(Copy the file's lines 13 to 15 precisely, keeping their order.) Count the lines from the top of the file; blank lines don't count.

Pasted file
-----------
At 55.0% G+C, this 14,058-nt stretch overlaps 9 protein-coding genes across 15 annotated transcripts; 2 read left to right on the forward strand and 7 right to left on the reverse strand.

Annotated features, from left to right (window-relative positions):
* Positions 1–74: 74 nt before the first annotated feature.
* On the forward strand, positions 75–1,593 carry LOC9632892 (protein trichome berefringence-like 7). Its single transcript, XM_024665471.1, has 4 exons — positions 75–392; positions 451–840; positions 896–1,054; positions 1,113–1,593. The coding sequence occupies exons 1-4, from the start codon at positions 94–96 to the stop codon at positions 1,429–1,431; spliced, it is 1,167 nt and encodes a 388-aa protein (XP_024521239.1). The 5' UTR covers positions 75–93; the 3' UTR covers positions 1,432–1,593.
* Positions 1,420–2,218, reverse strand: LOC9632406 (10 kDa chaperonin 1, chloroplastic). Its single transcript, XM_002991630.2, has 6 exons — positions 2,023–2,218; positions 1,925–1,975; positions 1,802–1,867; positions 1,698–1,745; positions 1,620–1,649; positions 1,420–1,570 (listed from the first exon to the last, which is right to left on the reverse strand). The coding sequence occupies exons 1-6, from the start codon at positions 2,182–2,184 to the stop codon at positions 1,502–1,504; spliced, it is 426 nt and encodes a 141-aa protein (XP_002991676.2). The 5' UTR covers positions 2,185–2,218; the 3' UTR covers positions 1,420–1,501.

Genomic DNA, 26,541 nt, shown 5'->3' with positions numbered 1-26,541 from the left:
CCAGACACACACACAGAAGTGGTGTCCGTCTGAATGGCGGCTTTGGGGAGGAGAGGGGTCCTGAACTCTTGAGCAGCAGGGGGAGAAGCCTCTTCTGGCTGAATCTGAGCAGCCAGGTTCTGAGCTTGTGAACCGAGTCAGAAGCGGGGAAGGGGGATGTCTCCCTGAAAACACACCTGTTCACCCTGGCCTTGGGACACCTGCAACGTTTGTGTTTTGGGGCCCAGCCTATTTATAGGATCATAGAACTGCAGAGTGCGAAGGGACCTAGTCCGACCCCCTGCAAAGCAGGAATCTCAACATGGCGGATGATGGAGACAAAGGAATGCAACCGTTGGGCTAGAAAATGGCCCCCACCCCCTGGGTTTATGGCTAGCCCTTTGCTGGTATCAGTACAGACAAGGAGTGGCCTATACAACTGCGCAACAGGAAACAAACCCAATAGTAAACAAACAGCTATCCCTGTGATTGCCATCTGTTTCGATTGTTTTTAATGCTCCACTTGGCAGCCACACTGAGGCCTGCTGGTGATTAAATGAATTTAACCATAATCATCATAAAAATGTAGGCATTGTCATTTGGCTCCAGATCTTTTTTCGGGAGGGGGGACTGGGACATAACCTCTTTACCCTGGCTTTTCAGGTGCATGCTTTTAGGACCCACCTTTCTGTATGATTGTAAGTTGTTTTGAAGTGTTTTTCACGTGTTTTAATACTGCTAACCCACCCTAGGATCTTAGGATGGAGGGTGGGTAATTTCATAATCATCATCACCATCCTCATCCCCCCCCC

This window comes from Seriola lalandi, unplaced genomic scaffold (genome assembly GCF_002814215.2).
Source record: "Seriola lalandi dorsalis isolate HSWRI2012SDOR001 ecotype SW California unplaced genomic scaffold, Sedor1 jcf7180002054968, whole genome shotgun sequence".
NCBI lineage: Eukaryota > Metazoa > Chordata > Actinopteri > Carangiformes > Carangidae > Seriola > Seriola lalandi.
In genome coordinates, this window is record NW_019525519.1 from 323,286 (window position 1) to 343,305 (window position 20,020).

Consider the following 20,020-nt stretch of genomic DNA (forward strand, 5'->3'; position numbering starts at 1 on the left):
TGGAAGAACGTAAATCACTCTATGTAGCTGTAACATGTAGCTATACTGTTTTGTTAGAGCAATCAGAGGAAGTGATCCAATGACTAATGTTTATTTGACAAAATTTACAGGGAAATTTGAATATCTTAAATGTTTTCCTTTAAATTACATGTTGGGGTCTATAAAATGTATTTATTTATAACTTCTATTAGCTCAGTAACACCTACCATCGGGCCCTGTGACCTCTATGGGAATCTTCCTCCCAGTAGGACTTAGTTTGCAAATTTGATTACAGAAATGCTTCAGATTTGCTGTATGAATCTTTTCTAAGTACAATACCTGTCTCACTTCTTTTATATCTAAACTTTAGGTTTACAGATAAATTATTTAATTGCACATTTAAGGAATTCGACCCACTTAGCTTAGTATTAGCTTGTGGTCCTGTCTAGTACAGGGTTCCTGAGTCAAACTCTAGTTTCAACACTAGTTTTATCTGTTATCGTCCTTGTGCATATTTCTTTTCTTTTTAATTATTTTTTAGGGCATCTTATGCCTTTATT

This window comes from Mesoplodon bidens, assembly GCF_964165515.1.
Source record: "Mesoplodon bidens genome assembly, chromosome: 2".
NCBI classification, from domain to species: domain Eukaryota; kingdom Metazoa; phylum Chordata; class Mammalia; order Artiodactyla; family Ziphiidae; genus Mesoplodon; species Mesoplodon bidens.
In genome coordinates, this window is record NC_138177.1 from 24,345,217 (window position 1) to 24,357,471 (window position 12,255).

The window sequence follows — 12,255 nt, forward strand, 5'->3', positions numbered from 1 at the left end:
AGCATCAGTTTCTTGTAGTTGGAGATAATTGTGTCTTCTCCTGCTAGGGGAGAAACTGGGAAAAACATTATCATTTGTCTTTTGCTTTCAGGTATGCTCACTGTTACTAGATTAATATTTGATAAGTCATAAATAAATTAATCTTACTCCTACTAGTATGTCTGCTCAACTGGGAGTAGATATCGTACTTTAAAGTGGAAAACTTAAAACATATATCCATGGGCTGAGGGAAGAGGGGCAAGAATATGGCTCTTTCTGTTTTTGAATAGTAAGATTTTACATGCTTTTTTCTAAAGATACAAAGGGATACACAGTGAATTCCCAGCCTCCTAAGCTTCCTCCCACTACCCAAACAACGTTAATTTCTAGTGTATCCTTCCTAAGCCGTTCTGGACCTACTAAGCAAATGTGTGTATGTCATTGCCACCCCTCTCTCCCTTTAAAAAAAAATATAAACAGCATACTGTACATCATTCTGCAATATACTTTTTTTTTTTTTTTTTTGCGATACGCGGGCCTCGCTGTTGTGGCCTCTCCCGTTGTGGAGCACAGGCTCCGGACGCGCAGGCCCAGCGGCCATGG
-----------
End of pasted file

TGGAAGAACGTAAATCACTCTATGTAGCTGTAACATGTAGCTATACTGTTTTGTTAGAGCAATCAGAGGAAGTGATCCAATGACTAATGTTTATTTGACAAAATTTACAGGGAAATTTGAATATCTTAAATGTTTTCCTTTAAATTACATGTTGGGGTCTATAAAATGTATTTATTTATAACTTCTATTAGCTCAGTAACACCTACCATCGGGCCCTGTGACCTCTATGGGAATCTTCCTCCCAGTAGGACTTAGTTTGCAAATTTGATTACAGAAATGCTTCAGATTTGCTGTATGAATCTTTTCTAAGTACAATACCTGTCTCACTTCTTTTATATCTAAACTTTAGGTTTACAGATAAATTATTTAATTGCACATTTAAGGAATTCGACCCACTTAGCTTAGTATTAGCTTGTGGTCCTGTCTAGTACAGGGTTCCTGAGTCAAACTCTAGTTTCAACACTAGTTTTATCTGTTATCGTCCTTGTGCATATTTCTTTTCTTTTTAATTATTTTTTAGGGCATCTTATGCCTTTATT

This window comes from Mesoplodon bidens, assembly GCF_964165515.1.
Source record: "Mesoplodon bidens genome assembly, chromosome: 2".